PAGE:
Christmas is often a time where we reflect on the life we have and the life we hope to have moving into the next year. Within the context of my own mental health, I’ve been thinking about the legacy I am leaving my children, and how my mental illness might be shaping them as they step into adulthood. There are days when it can become difficult to see that I am leaving them anything positive at all.
But here’s the thing about being a parent with mental illness: our kids live in the real world of mental illness. They’re going to learn about life much faster and more deeply than their peers who do not. And yes, there are downsides to this but I want to encourage you (and myself) to look at the other side of the coin.
Being a child of a parent with mental illness provides our kids with the compassion and insight needed to care for others who may need support and despite the reality of bad days my two boys have often reassured me that my struggles have helped them have more patience with others, stand alongside their friends when times are tough and give themselves some breathing space when they find things getting on top of them.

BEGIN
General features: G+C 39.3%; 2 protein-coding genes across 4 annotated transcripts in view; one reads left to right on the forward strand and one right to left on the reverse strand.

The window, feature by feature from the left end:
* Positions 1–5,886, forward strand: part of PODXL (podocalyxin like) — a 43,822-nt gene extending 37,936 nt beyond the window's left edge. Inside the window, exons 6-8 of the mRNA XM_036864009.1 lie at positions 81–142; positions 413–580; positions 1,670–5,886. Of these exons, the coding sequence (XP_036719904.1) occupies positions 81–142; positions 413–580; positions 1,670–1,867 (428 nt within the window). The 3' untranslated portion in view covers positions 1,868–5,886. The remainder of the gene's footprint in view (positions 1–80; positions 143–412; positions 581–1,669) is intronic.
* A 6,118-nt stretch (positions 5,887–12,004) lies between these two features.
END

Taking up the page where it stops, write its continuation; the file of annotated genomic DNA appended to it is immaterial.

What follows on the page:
They’ve also told me that my drive to be well and my insatiable need to educate myself in order to stay well has given them the courage to do the same and work toward the lifelong journey of overall health and wellness.
On top of this, they’ve also said that the way in which my husband and I treat each other and treat them as sons have taught them what it means to be men of substance. To be able to leave them with a legacy that focuses on building others up, living a healthy life and loving one another is all I have ever hoped to give them.
What an incredible privilege to know that these are some of the things our boys have learned through our struggles.
It’s so humbling to realise that what matters most to them is not the tangible and regular, but the deep and meaningful. They’ve not cared about when the washing got put away or how long the dishes have been in the sink. They’ve not noticed the dust or worried about the clutter. They’ve watched two people support each other through some very difficult times, loving, forgiving, learning, giving, supporting.
Put the dishes down. Leave the bills. Let the washing sit in the basket a little longer.
Sit with your beloved kids. Let them hold you when you’re not doing well and let them see you at your best when you are well too.
Because we only get one life. And the dishes won’t be crying at your funeral. 🙂
Blessings for you today and always,